On Oct 7th, the Biden Administration dramatically ratcheted up its efforts to curb China’s domination of the chip industry, by placing stringent new restrictions on selling semiconductors and chip-making equipment to China, and on how individual Americans could work with the Chinese chip industry. The new rules forbid American companies from exporting the advanced chips China needs to train and run the most powerful AI software. (Keep in mind that right now in many ways China leads the world on AI, and has placed huge priority on continuing to develop it for all sorts of domestic and political and intelligence reasons.) The aim is to curtail China’s ambitions to develop its own cutting-edge semiconductor industry. And we’re not talking about “some time in the near future”. These restrictions begin almost immediately–October 21st.
Instead of targeting specific Chinese companies such as Huawei, as the U.S. government did in the past, the new restrictions require U.S. companies to secure licenses from the Department of Commerce before they can export certain chips used in artificial intelligence and supercomputing, as well as equipment used in advanced semiconductor manufacturing. The ban is not outright, but U.S. companies must stop supplying Chinese chipmakers with the necessary equipment to produce advanced chips unless they first obtain a license from the Department of Commerce. The restrictions also block the export of chips or chip making equipment from world leaders in semiconductors including Taiwan’s TSMC and South Korea’s Samsung, because all of them incorporate, to some degree, technology developed by American companies.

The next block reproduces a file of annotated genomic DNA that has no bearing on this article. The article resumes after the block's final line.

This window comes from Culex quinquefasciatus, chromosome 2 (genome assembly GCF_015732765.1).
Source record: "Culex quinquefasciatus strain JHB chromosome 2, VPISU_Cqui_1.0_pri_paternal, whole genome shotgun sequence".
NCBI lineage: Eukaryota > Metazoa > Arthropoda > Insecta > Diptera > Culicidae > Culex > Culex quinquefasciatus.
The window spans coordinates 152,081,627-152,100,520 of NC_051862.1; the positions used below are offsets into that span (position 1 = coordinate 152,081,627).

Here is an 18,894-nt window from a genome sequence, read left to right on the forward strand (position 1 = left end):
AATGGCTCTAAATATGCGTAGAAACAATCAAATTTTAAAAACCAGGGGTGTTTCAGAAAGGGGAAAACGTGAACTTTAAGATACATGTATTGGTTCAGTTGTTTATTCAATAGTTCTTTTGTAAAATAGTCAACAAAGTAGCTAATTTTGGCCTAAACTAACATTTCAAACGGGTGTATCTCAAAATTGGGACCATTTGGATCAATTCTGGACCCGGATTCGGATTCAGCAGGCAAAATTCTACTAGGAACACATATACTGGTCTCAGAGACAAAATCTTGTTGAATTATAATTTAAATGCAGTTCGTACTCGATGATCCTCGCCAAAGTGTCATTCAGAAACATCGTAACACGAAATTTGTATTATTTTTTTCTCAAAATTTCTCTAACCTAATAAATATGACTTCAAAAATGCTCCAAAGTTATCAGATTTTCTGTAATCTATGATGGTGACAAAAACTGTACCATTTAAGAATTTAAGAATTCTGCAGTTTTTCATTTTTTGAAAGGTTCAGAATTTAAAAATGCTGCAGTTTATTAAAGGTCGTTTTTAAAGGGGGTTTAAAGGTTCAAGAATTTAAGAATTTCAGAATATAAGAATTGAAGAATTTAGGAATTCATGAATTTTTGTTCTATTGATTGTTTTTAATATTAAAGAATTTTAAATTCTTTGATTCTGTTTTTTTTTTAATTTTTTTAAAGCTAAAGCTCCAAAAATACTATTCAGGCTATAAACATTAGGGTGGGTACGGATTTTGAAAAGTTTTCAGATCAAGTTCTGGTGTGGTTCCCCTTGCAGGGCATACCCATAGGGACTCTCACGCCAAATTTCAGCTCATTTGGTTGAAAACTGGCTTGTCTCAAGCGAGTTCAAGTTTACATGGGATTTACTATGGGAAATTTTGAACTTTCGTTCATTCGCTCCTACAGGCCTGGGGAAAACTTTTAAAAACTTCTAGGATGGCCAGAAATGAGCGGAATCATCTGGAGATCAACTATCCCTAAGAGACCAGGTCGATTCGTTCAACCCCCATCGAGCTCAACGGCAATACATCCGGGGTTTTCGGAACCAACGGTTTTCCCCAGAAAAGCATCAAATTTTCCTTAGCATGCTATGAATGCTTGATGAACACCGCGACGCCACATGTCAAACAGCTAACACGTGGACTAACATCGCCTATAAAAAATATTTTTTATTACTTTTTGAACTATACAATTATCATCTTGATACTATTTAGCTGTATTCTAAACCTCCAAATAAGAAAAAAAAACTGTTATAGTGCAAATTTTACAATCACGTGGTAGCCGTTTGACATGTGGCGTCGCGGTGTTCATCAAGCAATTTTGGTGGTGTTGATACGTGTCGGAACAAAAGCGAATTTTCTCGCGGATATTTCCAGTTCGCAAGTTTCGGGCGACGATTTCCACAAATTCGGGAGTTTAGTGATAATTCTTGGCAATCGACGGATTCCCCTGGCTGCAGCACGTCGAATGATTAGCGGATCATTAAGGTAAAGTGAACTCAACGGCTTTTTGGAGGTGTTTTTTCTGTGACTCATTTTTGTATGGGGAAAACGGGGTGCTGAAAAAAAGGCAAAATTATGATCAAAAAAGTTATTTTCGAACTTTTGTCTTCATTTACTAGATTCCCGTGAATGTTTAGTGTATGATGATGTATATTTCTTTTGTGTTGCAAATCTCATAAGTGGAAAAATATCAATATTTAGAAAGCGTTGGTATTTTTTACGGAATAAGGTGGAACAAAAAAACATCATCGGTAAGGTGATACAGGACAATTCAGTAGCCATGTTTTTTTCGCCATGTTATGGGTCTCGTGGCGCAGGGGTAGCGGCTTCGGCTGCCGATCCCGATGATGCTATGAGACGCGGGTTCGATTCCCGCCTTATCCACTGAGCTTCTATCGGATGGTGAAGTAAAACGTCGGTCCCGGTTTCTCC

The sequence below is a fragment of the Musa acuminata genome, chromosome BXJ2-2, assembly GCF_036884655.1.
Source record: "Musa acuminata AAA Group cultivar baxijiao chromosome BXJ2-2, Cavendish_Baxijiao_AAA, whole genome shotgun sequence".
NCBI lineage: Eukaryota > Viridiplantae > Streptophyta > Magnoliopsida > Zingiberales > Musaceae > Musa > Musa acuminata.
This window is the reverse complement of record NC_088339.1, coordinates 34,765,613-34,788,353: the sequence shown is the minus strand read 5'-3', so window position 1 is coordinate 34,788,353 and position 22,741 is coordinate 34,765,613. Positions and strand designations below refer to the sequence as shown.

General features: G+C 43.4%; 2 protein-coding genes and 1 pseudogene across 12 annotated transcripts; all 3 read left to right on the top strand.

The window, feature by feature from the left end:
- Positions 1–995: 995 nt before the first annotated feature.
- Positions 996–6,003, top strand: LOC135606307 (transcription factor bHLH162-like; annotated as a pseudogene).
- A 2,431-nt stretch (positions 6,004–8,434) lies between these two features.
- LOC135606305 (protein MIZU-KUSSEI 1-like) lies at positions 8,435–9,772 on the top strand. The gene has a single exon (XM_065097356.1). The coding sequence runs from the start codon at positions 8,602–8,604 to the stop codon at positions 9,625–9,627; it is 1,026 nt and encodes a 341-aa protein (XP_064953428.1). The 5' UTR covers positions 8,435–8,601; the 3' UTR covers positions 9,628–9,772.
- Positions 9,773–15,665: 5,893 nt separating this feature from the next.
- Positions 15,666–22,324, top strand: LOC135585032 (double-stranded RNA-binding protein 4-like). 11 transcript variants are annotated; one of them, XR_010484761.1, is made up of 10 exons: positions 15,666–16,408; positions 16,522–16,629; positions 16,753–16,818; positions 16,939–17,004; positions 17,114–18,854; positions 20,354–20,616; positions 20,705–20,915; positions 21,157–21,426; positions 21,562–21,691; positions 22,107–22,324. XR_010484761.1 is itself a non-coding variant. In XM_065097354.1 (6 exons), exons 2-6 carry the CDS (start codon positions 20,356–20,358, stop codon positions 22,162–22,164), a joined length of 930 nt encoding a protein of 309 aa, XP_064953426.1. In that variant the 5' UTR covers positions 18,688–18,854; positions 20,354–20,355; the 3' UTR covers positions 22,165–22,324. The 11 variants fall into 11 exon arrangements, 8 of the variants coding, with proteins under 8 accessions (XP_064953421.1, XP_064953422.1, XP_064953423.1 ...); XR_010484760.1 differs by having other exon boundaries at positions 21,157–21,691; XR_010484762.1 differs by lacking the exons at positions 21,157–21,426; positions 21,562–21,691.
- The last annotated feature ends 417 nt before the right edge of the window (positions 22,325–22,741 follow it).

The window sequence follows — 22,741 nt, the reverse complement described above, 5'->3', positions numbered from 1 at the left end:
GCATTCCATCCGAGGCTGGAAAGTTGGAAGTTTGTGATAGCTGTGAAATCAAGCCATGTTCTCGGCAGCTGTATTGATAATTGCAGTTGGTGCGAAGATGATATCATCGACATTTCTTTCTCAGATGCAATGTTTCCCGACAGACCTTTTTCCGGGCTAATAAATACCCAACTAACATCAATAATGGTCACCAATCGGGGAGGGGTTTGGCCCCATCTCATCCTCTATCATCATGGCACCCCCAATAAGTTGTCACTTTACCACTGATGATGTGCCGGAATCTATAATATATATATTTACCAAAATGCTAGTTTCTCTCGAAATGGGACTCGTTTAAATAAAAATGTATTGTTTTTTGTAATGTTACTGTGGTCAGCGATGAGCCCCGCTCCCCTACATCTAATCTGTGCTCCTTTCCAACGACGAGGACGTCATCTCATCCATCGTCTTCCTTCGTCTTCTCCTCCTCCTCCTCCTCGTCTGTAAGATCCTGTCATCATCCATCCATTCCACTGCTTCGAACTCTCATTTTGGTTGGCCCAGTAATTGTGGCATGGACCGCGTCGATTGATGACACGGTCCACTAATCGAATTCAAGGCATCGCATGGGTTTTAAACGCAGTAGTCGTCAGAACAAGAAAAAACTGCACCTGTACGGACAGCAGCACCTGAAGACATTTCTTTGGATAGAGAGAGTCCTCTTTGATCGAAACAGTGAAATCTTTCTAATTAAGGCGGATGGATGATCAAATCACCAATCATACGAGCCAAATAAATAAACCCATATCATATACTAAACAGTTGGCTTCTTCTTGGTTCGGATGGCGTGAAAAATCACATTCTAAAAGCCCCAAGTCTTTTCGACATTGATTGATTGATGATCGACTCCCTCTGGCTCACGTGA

Simultaneously, in an attempt to further choke Chinese ambitions, new rules restrict U.S. experts who work for Chinese semiconductor industries. The rules instructed all Americans working for Chinese semiconductor companies to stop or face uncertain serious penalties. The rules even apply to holders of American green cards and American residents. According to the WSJ, at least 43 senior executives working with 16 publicly listed Chinese semiconductor companies are American citizens, many of them with C-suite titles, from chief executive. Here’s a note that went out from ASML, a semiconductor company based in the Netherlands with numerous employees in China. (ASML’s latest technology is indispensable for the fabrication of any state-of-the-art chip.)
Taiwan in the Middle
From a geopolitical perspective, in the middle of the China/U.S. powerplay lies Taiwan. China wants it reunified with the mainland and the U.S. wants it to remain an independent democracy. It is the largest creator of high end semiconductors, and world-leading chipmaker TSMC it’s behemoth.